Why is it so difficult to adapt video games to the screen

Why is it so difficult to adapt video games to the screen

The Assassin’s Creed franchise leaps forward (from the tallest building, likely) with the release of the twelfth game in the series – Assassin’s Creed Valhalla – and the recent announcement of an upcoming Netflix show.

While the games are hugely popular, we have to hope this new show is an improvement over the 2016 movie. It had great actors playing cute characters, well-suited action scenes but no clear narrative content. Indeed, Assassin’s Creed offers a classic lesson on the difficulties of transforming the vast multi-dimensional gaming world into a story suited to other formats.

Assassin’s Creed games use a tool for framing the current conflict and heavily recreated memories of the ancestors of the characters in historical periods. These memories are the main action and attraction of the game. If anything, the elements of the current plot seem strange and unnecessary by comparison.

For example, in the first game (2007), the player controls a 12th-century Levantine assassin called Al-Tair Bin Lahd during the Third Crusade. His descendant of the 21st century, Desmond Miles, was forced to experiment with the life of Altair so that the present-day Knights Templar could find earlier artifacts of man known as Pieces of Eden. If that doesn’t make any sense, well, it isn’t.

This is not a Shakespeare in-game console with two separate accounts that reflect and comment on each other. Instead, the stories directly affect each other – you must go into the past to uncover the secret locations of current artifacts.

Incoherent narration

Assassin’s Creed never attempts to make ethically deep decisions and world-rocking decisions, for example, the critically acclaimed Deus Ex video game franchise. Deus Ex’s background on warring plots is subtle enough that the player feels real choices are being made.

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The 2016 Assassin’s Creed movie was bad in part because the entire franchise – despite its many really great qualities in gameplay, atmosphere, and graphics – is narratively incoherent. This might be tolerated in a game built around the atmosphere, great weapons and neat moves, but it’s not enough for a viable movie.

There are great examples of storytelling in transmedia across multiple formats, such as Marvel Cinematic Universe, Tolkien’s Middle Earth, or actually Deus Ex. In these cases, each new book, movie, or game builds on telling previous stories while maintaining a sense of astonishment and the unknown. But the Assassin’s Creed franchise doesn’t even bother to make the effort, as if its creators Ubisoft believe the occasional media studies experts who suggest that video games should stay on track and not even try to tell stories.

It seems arrogant to assume that video games are not good at narration, but it is almost acceptable to think that they should emulate cinematic storytelling rather than embrace the unique strengths of video games. Interactivity, agency, emotional engagement, and immersion combine to provide players with experiences impossible to achieve in purely linear stories.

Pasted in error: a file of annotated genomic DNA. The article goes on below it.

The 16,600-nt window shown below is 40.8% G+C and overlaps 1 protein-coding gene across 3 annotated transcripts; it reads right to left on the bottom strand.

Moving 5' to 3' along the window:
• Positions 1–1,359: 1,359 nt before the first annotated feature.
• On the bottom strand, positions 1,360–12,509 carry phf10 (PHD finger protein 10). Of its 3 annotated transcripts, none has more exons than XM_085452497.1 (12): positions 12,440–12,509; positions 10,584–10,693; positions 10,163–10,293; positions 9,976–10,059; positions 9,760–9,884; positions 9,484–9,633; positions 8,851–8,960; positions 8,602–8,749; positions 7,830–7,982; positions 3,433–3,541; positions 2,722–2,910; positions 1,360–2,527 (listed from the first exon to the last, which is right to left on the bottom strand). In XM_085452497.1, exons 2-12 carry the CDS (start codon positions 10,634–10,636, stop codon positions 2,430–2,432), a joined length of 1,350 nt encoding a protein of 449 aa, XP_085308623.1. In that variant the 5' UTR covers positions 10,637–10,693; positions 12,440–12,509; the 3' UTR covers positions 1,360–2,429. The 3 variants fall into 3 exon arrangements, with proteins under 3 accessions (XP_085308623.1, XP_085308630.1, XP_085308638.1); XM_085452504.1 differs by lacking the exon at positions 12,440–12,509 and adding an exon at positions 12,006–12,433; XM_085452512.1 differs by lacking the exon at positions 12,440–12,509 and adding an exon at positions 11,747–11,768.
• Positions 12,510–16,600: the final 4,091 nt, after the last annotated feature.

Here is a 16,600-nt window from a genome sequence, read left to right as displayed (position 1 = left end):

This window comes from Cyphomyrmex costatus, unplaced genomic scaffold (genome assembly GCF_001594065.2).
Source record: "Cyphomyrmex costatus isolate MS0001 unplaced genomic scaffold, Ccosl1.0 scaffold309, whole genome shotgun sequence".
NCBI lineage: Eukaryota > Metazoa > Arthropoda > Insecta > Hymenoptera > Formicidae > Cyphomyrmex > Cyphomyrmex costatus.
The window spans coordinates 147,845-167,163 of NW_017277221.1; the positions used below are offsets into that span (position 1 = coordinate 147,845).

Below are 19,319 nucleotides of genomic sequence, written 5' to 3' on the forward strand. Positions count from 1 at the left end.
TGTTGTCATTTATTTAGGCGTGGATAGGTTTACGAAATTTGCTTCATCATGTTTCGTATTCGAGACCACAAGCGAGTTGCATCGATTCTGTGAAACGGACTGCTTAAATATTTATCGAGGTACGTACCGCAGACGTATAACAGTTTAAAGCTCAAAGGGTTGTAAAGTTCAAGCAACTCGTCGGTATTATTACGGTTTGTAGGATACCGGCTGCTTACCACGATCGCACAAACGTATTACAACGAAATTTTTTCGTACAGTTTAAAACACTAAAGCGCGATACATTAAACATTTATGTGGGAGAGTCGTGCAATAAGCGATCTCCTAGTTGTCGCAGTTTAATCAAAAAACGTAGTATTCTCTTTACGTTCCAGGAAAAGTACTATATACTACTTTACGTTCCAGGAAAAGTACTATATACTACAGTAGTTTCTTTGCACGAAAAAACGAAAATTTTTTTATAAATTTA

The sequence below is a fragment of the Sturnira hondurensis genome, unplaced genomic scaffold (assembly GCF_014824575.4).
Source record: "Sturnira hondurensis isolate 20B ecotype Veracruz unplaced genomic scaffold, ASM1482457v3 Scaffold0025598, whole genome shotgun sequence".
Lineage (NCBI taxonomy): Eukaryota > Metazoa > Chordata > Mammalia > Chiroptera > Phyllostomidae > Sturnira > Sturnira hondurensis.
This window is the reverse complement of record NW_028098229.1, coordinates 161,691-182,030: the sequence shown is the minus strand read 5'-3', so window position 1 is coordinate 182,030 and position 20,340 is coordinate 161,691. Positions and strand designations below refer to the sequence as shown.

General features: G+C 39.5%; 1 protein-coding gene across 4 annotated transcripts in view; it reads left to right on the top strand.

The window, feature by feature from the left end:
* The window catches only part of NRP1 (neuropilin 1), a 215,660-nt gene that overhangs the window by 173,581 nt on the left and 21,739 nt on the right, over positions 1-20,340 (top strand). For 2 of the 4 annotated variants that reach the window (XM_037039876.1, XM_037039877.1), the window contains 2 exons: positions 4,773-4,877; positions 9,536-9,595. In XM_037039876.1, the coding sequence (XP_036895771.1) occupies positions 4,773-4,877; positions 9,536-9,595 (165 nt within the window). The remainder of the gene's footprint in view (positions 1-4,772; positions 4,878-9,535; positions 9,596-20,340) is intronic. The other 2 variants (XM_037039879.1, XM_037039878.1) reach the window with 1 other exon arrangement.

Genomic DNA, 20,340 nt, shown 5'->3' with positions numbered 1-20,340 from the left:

The structure of games is different in nature from that of movies, and this is more apparent when it comes to endings. It’s known that writing a narratively satisfying ending to a novel or movie is difficult – even more difficult if you also have to give your audience a choice of how to end the story.

Every time you let the player make an important yes or no decision in gameplay, you multiply the number of possible endings. No storyteller wants to come to hundreds of pathological endings.

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Game designers have a variety of tricks available to reduce this number, giving the illusion of choice while gradually directing the player to the main plot. However, most players would be happier if the series of interesting decisions involved more than just choosing tactical options for overcoming challenges. They need moral weighty choices that enable them to playfully explore their value systems.

From the wing to fix it?

The Assassin’s Creed franchise seems to have made her shine by building her world from the start, each story randomly building on its predecessors. I see three ways to proceed.

They can continue to ignore concerns about cohesion, focus on stunts and cool environments, and hope fans will accept the new installments as just taking away each new creative team. But the threads of the combo stretch so much that it will be a tough sell.

Screenshot from the first Assassin’s Creed movie (2007).
Ubisoft / IGDB

If the new series were to be useful, it would be best to bring in a good universe runner. Someone who can figure out how most of the universe has held together and cut the parts that don’t.

Instead, they can start over, with the process of building the world and not just a story idea. Video games can tell amazing stories, despite what their critics might think, but they need a consistent background to put them in. Creating a world that was believable first, will only make the next franchise even stronger.

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